January 23, 2012 WIC Update
SUBJECT 1: WIC Operations Manual (WOM) – Now on the WIC Web Site
SUBJECT 2: AAP Smart Brief – Top Stories
SUBJECT 3: New Food Allergy Policy Guide for Schools
WIC Operations Manual (WOM): We’re sending this as a reminder that the WIC Operations Manual is now being published via the web as of January 23, 2012. The website is http://www.health.mo.gov/living/families/wic/wiclwp/wom/.
There will no longer be a download of the Folio version and you will no longer need to submit any download paperwork. Please see the attached instructions for uninstalling the WOM in Folio format.
Policies on the web are in Adobe PDF format. There are headers for the volumes and sections so that you can click and go to volume, section, or individual policies, similar to the table of contents in the Folio version.
If you have any questions, please contact Michelle Nienhuis at 800-392-8209 or email@example.com. (ONE ATTACHMENT)
AAP Smart Brief – Top Stories: Attached are articles from the American Academy of Pediatrics (AAP) Smart Brief. These top stories are topics on such things as obesity, caffeine, asthma and food insecurity compelling some families to water down infant formulas. If you have questions, please contact your District TA nutritionist. (ONE ATTACHMENT)
New Food Allergy Policy Guide for Schools: The following is a great resource to assist parents, caregivers, and teachers with the management of food allergies in preschool and kindergarten-aged WIC participants. The National School Boards Association (NSBA) is pleased to announce the release of “Safe at School and Ready to Learn: a Comprehensive Policy Guide for Protecting Students with Life-Threatening Food Allergies.” We know our WIC population is not of school age but we thought this may be informative to you.
This new guide is designed to help school leaders and schools establish comprehensive policies and practices that support the safety, well-being, and academic success of students with life-threatening food allergies. In addition to providing relevant data related to food allergy in schools, the publication focuses on the need for schools to partner with families and healthcare providers in identifying and preparing management plans for students with food allergies. Further, it provides information on following medication protocols; establishing a coordinated system to prevent and respond to food allergy-related emergencies across the school environment; communicating with and educating parents, students, and school personnel; and monitoring and evaluating policies and practices.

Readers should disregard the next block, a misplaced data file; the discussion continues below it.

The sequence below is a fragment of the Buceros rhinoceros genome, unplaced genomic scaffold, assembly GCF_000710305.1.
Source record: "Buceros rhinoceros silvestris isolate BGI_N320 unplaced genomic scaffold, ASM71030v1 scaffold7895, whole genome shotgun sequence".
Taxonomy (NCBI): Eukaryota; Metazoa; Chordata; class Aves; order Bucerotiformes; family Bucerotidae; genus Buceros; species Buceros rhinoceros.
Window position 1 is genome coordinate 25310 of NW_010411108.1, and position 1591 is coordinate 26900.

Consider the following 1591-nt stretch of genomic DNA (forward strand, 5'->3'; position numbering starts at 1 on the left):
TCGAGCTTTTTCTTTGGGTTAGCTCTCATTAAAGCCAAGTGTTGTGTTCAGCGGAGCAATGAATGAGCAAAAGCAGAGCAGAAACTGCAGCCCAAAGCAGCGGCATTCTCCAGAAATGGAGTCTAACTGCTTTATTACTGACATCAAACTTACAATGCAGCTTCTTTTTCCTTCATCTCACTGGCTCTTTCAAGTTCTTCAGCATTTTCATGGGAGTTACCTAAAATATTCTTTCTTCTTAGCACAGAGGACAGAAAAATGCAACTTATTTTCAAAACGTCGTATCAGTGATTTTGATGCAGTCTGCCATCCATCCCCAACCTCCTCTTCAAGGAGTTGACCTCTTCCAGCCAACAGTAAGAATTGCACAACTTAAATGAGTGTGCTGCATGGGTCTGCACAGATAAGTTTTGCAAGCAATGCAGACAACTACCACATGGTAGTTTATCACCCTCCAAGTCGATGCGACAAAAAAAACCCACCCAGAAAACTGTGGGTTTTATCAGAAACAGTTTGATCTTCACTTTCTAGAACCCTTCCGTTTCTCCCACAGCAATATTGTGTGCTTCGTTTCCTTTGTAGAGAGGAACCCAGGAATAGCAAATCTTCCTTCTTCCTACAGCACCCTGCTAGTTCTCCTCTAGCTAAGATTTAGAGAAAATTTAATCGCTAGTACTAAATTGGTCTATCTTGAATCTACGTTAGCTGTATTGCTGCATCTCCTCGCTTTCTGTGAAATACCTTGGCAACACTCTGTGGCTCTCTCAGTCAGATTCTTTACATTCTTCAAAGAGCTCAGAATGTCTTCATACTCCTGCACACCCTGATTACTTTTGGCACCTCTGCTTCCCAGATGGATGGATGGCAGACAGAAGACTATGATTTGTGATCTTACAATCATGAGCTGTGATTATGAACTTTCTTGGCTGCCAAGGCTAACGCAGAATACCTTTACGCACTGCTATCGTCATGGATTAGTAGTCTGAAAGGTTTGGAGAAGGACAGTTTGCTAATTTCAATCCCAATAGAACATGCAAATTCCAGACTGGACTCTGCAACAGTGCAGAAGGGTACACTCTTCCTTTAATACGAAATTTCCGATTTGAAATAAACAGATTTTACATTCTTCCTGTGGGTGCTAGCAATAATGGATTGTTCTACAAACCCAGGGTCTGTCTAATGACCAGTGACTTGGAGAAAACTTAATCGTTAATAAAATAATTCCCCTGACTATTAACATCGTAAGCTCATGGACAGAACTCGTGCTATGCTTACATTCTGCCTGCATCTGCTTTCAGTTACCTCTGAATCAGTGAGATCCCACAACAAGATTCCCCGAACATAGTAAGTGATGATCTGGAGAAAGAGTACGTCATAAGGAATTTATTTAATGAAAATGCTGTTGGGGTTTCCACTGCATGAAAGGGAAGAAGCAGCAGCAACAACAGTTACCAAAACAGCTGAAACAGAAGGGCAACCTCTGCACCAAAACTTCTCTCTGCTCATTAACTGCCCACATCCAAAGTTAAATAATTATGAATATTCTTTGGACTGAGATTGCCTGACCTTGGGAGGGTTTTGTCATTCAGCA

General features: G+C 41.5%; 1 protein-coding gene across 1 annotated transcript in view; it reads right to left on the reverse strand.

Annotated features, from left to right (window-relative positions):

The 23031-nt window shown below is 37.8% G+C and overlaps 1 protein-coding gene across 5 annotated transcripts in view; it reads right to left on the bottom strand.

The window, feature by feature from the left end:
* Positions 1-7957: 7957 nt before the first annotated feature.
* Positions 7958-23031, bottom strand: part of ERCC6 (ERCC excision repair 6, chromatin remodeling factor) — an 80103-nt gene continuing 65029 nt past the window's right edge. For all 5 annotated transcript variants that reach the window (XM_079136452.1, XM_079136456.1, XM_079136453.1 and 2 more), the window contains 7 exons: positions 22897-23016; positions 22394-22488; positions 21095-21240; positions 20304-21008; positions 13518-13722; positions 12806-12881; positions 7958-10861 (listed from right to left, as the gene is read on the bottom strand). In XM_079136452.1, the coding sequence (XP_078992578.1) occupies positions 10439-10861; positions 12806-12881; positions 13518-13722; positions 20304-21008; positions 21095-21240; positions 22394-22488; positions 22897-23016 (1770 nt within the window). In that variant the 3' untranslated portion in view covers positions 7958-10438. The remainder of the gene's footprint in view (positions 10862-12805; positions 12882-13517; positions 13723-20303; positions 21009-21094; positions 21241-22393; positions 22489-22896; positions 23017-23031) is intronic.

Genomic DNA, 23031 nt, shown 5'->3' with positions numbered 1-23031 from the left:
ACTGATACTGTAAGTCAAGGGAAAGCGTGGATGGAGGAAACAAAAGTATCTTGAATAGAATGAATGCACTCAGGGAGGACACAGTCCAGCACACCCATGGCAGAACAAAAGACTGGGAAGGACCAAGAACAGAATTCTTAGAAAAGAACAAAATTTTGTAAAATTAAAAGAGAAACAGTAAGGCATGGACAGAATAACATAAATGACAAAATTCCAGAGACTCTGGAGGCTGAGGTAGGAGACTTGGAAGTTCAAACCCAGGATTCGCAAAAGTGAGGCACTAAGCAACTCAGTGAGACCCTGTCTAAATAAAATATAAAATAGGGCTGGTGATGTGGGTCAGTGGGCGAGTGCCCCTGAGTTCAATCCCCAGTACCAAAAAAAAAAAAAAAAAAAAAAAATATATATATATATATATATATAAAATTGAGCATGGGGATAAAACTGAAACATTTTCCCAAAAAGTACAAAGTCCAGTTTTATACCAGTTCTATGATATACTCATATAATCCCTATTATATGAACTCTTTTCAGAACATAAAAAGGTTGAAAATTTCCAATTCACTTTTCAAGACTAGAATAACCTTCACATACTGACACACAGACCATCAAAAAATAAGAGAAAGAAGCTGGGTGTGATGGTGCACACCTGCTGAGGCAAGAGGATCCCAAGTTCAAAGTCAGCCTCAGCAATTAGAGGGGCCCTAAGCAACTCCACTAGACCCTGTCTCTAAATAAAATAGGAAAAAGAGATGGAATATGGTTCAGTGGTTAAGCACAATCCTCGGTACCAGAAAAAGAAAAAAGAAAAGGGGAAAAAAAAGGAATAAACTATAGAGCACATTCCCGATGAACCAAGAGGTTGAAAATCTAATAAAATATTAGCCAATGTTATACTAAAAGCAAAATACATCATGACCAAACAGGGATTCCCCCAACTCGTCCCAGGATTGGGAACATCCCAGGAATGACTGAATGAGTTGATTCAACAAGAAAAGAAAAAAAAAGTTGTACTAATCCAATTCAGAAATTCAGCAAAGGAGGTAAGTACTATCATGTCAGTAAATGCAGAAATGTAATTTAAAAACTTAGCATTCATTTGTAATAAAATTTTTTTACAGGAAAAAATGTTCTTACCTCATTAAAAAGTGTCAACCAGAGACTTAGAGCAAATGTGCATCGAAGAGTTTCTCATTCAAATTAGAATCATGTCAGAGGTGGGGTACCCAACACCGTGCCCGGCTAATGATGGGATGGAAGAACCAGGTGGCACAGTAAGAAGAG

The guide also includes a checklist to assess the extent to which the guide’s components are included in a school’s food allergy policies and practices; sample state and local education policies; a glossary of commonly used terms; and a list of resources related to food allergies.
The publication is available for download through NSBA’s food allergy webpage. The webpage includes other useful resources such as a PowerPoint presentation targeted to school board members and administrators that can be used as is or adapted to help bring attention to and manage food allergies in schools. For further information on the food allergy policy guide, please email firstname.lastname@example.org. If you have questions, please contact your District TA nutritionist.